Japan

Last month I was in Japan. 
I saw great beauty and order in gardens, art, buildings, and food.

It wasn’t just surface beauty. It was/is an approach to life that manifests in outer beauty. That approach involves going slowly, taking care, learning something totally, following rules, mastering a craft, respecting process, being aware.  It means spending your whole life learning to do something well, and then giving that thing your whole attention every time you do it.

One result of such mastery is freedom. Looseness and ease are paradoxically the result of discipline, of doing something with all of your being. (As in this painting by Nagasawa Rosetsu 1754-1799)

At the Miho Museum, in the forests SW of Kyoko, there was a show of Bizen pottery. The potters understood their clay and kilns perfectly. They allowed the spirit of the clay to shine, decorated with the natural residue of the firing process.

Miho had a great gift shop! I bought a small rough creature made of clay.

I also bought a children’s book. When I got home I discovered that they were by the same artist – Kouichi Maekawa.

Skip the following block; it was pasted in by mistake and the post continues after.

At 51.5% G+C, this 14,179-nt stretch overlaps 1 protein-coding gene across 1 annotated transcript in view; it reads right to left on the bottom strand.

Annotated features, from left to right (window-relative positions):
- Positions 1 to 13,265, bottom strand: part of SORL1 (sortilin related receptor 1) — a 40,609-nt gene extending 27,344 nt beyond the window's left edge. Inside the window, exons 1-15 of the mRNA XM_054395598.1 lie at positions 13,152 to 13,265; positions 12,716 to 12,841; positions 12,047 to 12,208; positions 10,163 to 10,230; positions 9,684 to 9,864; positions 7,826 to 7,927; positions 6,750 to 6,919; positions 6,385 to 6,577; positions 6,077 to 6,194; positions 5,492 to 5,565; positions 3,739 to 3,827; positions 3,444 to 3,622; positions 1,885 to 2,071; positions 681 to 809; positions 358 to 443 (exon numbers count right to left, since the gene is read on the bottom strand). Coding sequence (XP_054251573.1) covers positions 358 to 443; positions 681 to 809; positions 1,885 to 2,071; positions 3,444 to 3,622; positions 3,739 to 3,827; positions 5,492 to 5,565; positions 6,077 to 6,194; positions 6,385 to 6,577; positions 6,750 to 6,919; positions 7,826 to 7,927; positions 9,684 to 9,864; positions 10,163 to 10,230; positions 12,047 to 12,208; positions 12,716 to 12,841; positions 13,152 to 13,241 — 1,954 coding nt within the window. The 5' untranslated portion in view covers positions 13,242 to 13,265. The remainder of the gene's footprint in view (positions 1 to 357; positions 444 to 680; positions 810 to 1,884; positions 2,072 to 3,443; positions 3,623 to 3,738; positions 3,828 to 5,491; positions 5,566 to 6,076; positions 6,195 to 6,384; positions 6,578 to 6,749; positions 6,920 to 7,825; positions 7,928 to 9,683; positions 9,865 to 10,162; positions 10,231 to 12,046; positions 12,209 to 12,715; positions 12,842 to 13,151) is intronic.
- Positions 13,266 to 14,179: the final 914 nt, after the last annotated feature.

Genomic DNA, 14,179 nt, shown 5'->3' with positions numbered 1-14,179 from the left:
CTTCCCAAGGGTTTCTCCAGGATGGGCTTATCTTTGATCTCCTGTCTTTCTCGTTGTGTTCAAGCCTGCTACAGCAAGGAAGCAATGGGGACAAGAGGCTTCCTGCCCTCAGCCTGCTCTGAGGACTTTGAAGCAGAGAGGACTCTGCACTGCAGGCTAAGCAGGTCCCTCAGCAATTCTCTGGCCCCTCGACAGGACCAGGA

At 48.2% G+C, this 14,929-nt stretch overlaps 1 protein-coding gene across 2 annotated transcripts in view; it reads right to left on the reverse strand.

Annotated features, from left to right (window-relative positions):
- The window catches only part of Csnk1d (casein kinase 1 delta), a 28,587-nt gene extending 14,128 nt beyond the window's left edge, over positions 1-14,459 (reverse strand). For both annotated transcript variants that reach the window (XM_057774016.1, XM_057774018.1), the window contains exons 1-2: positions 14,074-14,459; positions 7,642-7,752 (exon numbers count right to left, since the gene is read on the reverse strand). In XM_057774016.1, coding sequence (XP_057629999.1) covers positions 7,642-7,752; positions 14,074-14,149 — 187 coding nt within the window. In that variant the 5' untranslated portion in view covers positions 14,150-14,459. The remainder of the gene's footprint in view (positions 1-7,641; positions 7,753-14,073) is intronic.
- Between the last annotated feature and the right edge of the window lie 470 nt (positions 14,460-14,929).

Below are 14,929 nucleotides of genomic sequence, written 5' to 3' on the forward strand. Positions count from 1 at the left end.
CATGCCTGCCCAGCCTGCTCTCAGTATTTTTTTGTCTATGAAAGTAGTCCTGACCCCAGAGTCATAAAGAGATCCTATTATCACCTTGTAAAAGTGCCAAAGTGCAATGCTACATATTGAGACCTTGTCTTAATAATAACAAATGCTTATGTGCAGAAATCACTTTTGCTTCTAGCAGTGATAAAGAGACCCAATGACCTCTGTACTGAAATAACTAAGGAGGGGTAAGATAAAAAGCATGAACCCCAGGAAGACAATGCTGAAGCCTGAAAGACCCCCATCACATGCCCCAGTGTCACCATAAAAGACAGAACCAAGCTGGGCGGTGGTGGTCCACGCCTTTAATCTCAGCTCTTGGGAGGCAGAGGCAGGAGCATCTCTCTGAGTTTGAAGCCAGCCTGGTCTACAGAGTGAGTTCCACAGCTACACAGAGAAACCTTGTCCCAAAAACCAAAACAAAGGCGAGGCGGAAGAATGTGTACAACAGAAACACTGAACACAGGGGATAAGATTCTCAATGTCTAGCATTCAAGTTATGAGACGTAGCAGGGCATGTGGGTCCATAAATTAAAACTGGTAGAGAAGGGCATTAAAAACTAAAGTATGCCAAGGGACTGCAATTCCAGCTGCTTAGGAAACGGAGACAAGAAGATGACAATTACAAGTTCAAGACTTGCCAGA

In his art I see freedom, playfulness, and a love of this world.
Here are many of the pages from the book, enough to tell the tale.

 

The acorn of an idea that I took home from Japan is that the process is as important as the result in a piece of artwork: my life and work can’t be separated. I don’t know how that acorn will grow in the years to come.

16 responses to “Japan

  1. Japan is such an amazing country. Perfecting your craft and passion is clear everywhere. Living in Europe many years gave more breadth in world perspective. Japan is a place for my soul.

    • Thanks for your comment – I know what you mean. It was my first trip – it was very hard to sum up what I saw and felt there.

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  2. Cathy Ballou Mealey

    The whale observing the acorns wend through its gullet made me laugh! Glad you had such enriching travels.

  3. Kyoto also has the purest water! Japanese art is certainly amazing, modern or old- beautiful to look at.

  4. Thanks for the reaction to your trip & for sharing insights. Love this post!

  5. I love this Artist work- I am so inspired by his ceramic animals

  6. Another beautiful blogpost–so much insight and keen observation. I love your brain. The illustrations (and figurine) by Kouichi Maekawa are fantastic! Thank you.

  7. “…giving that thing your whole attention every time you do it.” Writing this on the wall, and keeping this beautiful post close to heart.

  8. I can’t wait to see and hear more about your trip, Julie. What a treat it must have been to realize after you were home that the clay figure and the book were by the same artist! I learn about something or someone new every time you post – now I’m off to find out more about Kouichi Maekawa!

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